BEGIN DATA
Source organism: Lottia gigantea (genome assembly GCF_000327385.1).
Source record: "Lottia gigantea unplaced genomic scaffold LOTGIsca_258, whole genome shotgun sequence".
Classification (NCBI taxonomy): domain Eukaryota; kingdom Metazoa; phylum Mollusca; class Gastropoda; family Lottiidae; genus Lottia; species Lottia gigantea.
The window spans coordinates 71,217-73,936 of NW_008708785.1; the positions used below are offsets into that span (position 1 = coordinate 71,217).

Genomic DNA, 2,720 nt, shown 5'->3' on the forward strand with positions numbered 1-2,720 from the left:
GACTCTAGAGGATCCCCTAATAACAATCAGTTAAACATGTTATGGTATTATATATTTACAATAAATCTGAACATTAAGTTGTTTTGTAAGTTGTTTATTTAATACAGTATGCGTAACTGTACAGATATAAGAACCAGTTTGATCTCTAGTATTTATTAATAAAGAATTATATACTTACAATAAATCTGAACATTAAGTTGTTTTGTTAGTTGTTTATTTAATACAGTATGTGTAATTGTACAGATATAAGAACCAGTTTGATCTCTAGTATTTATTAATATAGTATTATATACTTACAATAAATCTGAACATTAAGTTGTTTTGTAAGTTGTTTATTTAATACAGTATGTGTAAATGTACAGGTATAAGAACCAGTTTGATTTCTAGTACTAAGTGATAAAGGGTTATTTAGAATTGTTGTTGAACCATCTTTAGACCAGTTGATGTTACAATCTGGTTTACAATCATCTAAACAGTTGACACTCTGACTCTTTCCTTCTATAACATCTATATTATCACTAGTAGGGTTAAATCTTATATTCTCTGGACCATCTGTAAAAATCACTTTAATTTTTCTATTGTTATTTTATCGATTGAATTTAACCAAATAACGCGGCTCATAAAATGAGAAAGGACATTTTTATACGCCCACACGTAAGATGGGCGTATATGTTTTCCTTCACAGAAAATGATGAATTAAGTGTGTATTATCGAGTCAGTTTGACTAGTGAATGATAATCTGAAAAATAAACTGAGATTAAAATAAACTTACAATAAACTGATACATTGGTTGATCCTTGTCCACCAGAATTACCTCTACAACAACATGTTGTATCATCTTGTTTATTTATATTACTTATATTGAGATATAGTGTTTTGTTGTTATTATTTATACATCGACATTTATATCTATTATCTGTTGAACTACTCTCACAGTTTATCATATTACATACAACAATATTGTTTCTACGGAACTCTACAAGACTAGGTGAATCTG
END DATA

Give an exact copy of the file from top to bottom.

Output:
Source organism: Lottia gigantea (genome assembly GCF_000327385.1).
Source record: "Lottia gigantea unplaced genomic scaffold LOTGIsca_258, whole genome shotgun sequence".
Classification (NCBI taxonomy): domain Eukaryota; kingdom Metazoa; phylum Mollusca; class Gastropoda; family Lottiidae; genus Lottia; species Lottia gigantea.
The window spans coordinates 71,217-73,936 of NW_008708785.1; the positions used below are offsets into that span (position 1 = coordinate 71,217).

Genomic DNA, 2,720 nt, shown 5'->3' on the forward strand with positions numbered 1-2,720 from the left:
GACTCTAGAGGATCCCCTAATAACAATCAGTTAAACATGTTATGGTATTATATATTTACAATAAATCTGAACATTAAGTTGTTTTGTAAGTTGTTTATTTAATACAGTATGCGTAACTGTACAGATATAAGAACCAGTTTGATCTCTAGTATTTATTAATAAAGAATTATATACTTACAATAAATCTGAACATTAAGTTGTTTTGTTAGTTGTTTATTTAATACAGTATGTGTAATTGTACAGATATAAGAACCAGTTTGATCTCTAGTATTTATTAATATAGTATTATATACTTACAATAAATCTGAACATTAAGTTGTTTTGTAAGTTGTTTATTTAATACAGTATGTGTAAATGTACAGGTATAAGAACCAGTTTGATTTCTAGTACTAAGTGATAAAGGGTTATTTAGAATTGTTGTTGAACCATCTTTAGACCAGTTGATGTTACAATCTGGTTTACAATCATCTAAACAGTTGACACTCTGACTCTTTCCTTCTATAACATCTATATTATCACTAGTAGGGTTAAATCTTATATTCTCTGGACCATCTGTAAAAATCACTTTAATTTTTCTATTGTTATTTTATCGATTGAATTTAACCAAATAACGCGGCTCATAAAATGAGAAAGGACATTTTTATACGCCCACACGTAAGATGGGCGTATATGTTTTCCTTCACAGAAAATGATGAATTAAGTGTGTATTATCGAGTCAGTTTGACTAGTGAATGATAATCTGAAAAATAAACTGAGATTAAAATAAACTTACAATAAACTGATACATTGGTTGATCCTTGTCCACCAGAATTACCTCTACAACAACATGTTGTATCATCTTGTTTATTTATATTACTTATATTGAGATATAGTGTTTTGTTGTTATTATTTATACATCGACATTTATATCTATTATCTGTTGAACTACTCTCACAGTTTATCATATTACATACAACAATATTGTTTCTACGGAACTCTACAAGACTAGGTGAATCTG